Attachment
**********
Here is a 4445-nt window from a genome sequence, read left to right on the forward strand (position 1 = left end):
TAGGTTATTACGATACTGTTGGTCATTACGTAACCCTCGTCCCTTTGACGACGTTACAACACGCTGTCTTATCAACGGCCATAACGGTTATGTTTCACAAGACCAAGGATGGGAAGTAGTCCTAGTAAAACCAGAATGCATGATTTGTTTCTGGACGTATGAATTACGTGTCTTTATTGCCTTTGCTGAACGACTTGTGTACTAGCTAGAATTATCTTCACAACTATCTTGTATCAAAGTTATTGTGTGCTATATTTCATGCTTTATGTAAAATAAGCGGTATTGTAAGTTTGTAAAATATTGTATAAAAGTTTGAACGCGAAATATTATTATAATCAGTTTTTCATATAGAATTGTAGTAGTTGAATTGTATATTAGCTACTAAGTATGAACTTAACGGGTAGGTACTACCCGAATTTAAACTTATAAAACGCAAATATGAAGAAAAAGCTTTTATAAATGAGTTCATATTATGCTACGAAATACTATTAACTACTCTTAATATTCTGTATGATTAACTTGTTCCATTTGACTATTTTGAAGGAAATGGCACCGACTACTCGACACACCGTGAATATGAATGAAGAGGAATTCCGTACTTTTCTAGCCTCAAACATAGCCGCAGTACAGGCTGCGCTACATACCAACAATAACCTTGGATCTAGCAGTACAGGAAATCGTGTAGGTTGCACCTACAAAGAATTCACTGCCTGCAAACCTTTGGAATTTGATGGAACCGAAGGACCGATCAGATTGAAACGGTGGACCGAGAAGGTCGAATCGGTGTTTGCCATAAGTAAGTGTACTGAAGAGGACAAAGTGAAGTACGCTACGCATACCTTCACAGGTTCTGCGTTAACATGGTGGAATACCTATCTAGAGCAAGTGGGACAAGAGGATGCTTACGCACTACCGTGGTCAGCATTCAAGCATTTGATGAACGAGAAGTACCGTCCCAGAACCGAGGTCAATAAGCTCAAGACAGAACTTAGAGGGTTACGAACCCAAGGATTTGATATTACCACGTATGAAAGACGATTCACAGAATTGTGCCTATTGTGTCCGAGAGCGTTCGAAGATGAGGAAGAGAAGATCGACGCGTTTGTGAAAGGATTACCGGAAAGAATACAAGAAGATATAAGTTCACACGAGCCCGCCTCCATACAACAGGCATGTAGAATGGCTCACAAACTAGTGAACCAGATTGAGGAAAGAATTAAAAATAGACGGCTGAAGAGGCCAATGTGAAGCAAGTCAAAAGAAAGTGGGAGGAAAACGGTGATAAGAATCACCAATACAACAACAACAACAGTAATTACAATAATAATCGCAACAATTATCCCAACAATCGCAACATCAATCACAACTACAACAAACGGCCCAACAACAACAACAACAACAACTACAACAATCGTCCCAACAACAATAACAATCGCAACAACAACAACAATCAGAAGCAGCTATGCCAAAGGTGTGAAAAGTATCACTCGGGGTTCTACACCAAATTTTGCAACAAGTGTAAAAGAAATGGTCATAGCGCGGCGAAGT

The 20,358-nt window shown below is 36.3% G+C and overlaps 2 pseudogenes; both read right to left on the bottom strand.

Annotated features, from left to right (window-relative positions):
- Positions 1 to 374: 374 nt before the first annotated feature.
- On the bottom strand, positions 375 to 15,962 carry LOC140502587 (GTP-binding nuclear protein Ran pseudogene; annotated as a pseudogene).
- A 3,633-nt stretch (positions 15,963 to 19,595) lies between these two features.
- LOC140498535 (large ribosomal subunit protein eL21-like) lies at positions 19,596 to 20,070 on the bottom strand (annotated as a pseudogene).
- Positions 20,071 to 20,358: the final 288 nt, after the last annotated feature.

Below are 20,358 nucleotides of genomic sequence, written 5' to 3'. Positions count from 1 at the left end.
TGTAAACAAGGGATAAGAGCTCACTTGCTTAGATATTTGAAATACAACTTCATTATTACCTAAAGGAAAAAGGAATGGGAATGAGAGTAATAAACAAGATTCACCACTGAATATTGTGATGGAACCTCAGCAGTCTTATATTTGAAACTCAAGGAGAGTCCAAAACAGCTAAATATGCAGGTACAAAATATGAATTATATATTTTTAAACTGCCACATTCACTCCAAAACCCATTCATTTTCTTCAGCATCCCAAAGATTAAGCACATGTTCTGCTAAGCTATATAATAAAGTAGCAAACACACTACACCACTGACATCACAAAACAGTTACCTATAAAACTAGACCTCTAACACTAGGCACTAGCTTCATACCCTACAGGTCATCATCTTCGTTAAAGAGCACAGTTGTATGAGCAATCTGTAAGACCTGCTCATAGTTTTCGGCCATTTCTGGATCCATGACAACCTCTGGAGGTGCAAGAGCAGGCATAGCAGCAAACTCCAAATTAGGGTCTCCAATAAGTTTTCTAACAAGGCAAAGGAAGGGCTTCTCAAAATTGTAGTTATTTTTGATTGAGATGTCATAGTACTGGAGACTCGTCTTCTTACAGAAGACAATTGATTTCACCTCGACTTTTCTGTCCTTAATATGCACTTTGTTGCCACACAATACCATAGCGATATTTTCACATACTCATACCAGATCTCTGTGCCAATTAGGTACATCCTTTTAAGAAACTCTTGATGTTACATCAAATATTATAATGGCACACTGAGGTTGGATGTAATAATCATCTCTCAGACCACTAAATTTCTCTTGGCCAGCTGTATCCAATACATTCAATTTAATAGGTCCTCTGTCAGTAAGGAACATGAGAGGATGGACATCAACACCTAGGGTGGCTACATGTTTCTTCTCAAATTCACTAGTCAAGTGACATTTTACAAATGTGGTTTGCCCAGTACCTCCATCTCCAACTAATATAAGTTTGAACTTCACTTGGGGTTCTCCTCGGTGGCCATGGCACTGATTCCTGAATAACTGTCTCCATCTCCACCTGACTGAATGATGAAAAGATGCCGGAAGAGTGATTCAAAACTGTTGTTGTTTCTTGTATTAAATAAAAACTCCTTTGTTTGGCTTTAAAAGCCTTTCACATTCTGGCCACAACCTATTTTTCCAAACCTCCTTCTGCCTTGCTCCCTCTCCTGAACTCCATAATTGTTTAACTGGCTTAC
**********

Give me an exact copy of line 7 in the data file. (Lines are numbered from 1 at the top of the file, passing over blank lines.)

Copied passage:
- A 3,633-nt stretch (positions 15,963 to 19,595) lies between these two features.